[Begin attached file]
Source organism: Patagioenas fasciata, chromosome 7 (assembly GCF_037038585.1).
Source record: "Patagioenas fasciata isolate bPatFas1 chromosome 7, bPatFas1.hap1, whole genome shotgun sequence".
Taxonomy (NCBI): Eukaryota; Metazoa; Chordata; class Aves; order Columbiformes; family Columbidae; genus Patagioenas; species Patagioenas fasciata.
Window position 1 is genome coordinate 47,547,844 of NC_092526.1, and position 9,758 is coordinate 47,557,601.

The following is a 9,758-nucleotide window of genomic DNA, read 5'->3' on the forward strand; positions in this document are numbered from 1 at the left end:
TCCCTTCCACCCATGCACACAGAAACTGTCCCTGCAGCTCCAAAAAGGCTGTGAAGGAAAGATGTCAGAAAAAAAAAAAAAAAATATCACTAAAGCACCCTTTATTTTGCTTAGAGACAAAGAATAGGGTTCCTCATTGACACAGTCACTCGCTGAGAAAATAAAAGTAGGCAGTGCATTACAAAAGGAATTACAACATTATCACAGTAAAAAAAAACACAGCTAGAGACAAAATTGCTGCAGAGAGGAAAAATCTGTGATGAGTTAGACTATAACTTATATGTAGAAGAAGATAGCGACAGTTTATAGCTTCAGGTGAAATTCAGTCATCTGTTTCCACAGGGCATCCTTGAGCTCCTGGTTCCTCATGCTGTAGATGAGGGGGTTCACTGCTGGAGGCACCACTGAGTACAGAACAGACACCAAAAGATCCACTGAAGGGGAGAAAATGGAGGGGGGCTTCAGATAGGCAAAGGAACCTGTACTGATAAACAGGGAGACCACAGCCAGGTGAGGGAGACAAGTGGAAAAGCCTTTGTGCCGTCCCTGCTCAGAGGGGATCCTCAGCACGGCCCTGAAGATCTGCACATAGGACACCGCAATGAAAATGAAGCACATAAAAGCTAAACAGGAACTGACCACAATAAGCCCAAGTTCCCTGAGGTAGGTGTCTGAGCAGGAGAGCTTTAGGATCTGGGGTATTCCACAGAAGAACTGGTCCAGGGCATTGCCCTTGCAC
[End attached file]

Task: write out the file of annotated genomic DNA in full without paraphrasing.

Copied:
Source organism: Patagioenas fasciata, chromosome 7 (assembly GCF_037038585.1).
Source record: "Patagioenas fasciata isolate bPatFas1 chromosome 7, bPatFas1.hap1, whole genome shotgun sequence".
Taxonomy (NCBI): Eukaryota; Metazoa; Chordata; class Aves; order Columbiformes; family Columbidae; genus Patagioenas; species Patagioenas fasciata.
Window position 1 is genome coordinate 47,547,844 of NC_092526.1, and position 9,758 is coordinate 47,557,601.

The following is a 9,758-nucleotide window of genomic DNA, read 5'->3' on the forward strand; positions in this document are numbered from 1 at the left end:
TCCCTTCCACCCATGCACACAGAAACTGTCCCTGCAGCTCCAAAAAGGCTGTGAAGGAAAGATGTCAGAAAAAAAAAAAAAAAATATCACTAAAGCACCCTTTATTTTGCTTAGAGACAAAGAATAGGGTTCCTCATTGACACAGTCACTCGCTGAGAAAATAAAAGTAGGCAGTGCATTACAAAAGGAATTACAACATTATCACAGTAAAAAAAAACACAGCTAGAGACAAAATTGCTGCAGAGAGGAAAAATCTGTGATGAGTTAGACTATAACTTATATGTAGAAGAAGATAGCGACAGTTTATAGCTTCAGGTGAAATTCAGTCATCTGTTTCCACAGGGCATCCTTGAGCTCCTGGTTCCTCATGCTGTAGATGAGGGGGTTCACTGCTGGAGGCACCACTGAGTACAGAACAGACACCAAAAGATCCACTGAAGGGGAGAAAATGGAGGGGGGCTTCAGATAGGCAAAGGAACCTGTACTGATAAACAGGGAGACCACAGCCAGGTGAGGGAGACAAGTGGAAAAGCCTTTGTGCCGTCCCTGCTCAGAGGGGATCCTCAGCACGGCCCTGAAGATCTGCACATAGGACACCGCAATGAAAATGAAGCACATAAAAGCTAAACAGGAACTGACCACAATAAGCCCAAGTTCCCTGAGGTAGGTGTCTGAGCAGGAGAGCTTTAGGATCTGGGGTATTCCACAGAAGAACTGGTCCAGGGCATTGCCCTTGCAC